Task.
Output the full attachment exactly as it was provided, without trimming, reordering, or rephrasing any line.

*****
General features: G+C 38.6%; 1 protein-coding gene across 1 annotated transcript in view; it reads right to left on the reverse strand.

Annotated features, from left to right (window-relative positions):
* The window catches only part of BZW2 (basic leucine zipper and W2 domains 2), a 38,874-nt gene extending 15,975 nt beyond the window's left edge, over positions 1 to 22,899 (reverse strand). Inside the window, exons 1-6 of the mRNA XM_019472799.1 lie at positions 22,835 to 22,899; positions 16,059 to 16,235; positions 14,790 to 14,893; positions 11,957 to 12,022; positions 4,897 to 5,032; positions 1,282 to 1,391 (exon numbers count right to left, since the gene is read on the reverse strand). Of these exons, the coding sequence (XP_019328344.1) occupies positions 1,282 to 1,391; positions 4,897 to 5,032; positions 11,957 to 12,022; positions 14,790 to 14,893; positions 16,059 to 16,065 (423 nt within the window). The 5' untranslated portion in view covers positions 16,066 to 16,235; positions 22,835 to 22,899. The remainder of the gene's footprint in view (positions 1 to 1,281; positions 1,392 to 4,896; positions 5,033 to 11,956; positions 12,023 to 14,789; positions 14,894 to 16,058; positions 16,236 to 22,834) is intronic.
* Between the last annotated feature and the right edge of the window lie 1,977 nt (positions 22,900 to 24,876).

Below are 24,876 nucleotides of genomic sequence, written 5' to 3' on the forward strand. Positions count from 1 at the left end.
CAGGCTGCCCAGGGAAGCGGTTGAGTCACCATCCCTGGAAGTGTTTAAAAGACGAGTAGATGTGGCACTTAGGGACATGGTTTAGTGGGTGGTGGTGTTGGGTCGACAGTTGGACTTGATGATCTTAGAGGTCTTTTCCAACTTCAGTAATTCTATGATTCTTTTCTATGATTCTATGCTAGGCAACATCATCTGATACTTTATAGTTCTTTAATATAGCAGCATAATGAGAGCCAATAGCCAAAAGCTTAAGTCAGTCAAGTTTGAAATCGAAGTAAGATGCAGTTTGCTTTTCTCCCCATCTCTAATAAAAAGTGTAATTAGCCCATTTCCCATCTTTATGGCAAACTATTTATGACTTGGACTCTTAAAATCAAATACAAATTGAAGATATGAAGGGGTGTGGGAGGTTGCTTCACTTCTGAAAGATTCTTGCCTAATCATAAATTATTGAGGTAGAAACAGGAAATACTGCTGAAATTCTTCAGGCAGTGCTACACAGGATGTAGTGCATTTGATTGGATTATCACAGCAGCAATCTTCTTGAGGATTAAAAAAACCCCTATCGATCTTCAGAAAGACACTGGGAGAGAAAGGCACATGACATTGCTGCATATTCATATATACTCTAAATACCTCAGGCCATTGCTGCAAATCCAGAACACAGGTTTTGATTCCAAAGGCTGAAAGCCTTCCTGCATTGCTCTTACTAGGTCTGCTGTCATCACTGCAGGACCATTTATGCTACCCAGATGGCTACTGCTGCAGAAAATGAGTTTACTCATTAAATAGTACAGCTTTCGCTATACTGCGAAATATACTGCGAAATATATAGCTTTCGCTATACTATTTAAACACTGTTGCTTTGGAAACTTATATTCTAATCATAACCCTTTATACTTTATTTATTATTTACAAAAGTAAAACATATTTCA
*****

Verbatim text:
General features: G+C 38.6%; 1 protein-coding gene across 1 annotated transcript in view; it reads right to left on the reverse strand.

Annotated features, from left to right (window-relative positions):
* The window catches only part of BZW2 (basic leucine zipper and W2 domains 2), a 38,874-nt gene extending 15,975 nt beyond the window's left edge, over positions 1 to 22,899 (reverse strand). Inside the window, exons 1-6 of the mRNA XM_019472799.1 lie at positions 22,835 to 22,899; positions 16,059 to 16,235; positions 14,790 to 14,893; positions 11,957 to 12,022; positions 4,897 to 5,032; positions 1,282 to 1,391 (exon numbers count right to left, since the gene is read on the reverse strand). Of these exons, the coding sequence (XP_019328344.1) occupies positions 1,282 to 1,391; positions 4,897 to 5,032; positions 11,957 to 12,022; positions 14,790 to 14,893; positions 16,059 to 16,065 (423 nt within the window). The 5' untranslated portion in view covers positions 16,066 to 16,235; positions 22,835 to 22,899. The remainder of the gene's footprint in view (positions 1 to 1,281; positions 1,392 to 4,896; positions 5,033 to 11,956; positions 12,023 to 14,789; positions 14,894 to 16,058; positions 16,236 to 22,834) is intronic.
* Between the last annotated feature and the right edge of the window lie 1,977 nt (positions 22,900 to 24,876).

Below are 24,876 nucleotides of genomic sequence, written 5' to 3' on the forward strand. Positions count from 1 at the left end.
CAGGCTGCCCAGGGAAGCGGTTGAGTCACCATCCCTGGAAGTGTTTAAAAGACGAGTAGATGTGGCACTTAGGGACATGGTTTAGTGGGTGGTGGTGTTGGGTCGACAGTTGGACTTGATGATCTTAGAGGTCTTTTCCAACTTCAGTAATTCTATGATTCTTTTCTATGATTCTATGCTAGGCAACATCATCTGATACTTTATAGTTCTTTAATATAGCAGCATAATGAGAGCCAATAGCCAAAAGCTTAAGTCAGTCAAGTTTGAAATCGAAGTAAGATGCAGTTTGCTTTTCTCCCCATCTCTAATAAAAAGTGTAATTAGCCCATTTCCCATCTTTATGGCAAACTATTTATGACTTGGACTCTTAAAATCAAATACAAATTGAAGATATGAAGGGGTGTGGGAGGTTGCTTCACTTCTGAAAGATTCTTGCCTAATCATAAATTATTGAGGTAGAAACAGGAAATACTGCTGAAATTCTTCAGGCAGTGCTACACAGGATGTAGTGCATTTGATTGGATTATCACAGCAGCAATCTTCTTGAGGATTAAAAAAACCCCTATCGATCTTCAGAAAGACACTGGGAGAGAAAGGCACATGACATTGCTGCATATTCATATATACTCTAAATACCTCAGGCCATTGCTGCAAATCCAGAACACAGGTTTTGATTCCAAAGGCTGAAAGCCTTCCTGCATTGCTCTTACTAGGTCTGCTGTCATCACTGCAGGACCATTTATGCTACCCAGATGGCTACTGCTGCAGAAAATGAGTTTACTCATTAAATAGTACAGCTTTCGCTATACTGCGAAATATACTGCGAAATATATAGCTTTCGCTATACTATTTAAACACTGTTGCTTTGGAAACTTATATTCTAATCATAACCCTTTATACTTTATTTATTATTTACAAAAGTAAAACATATTTCA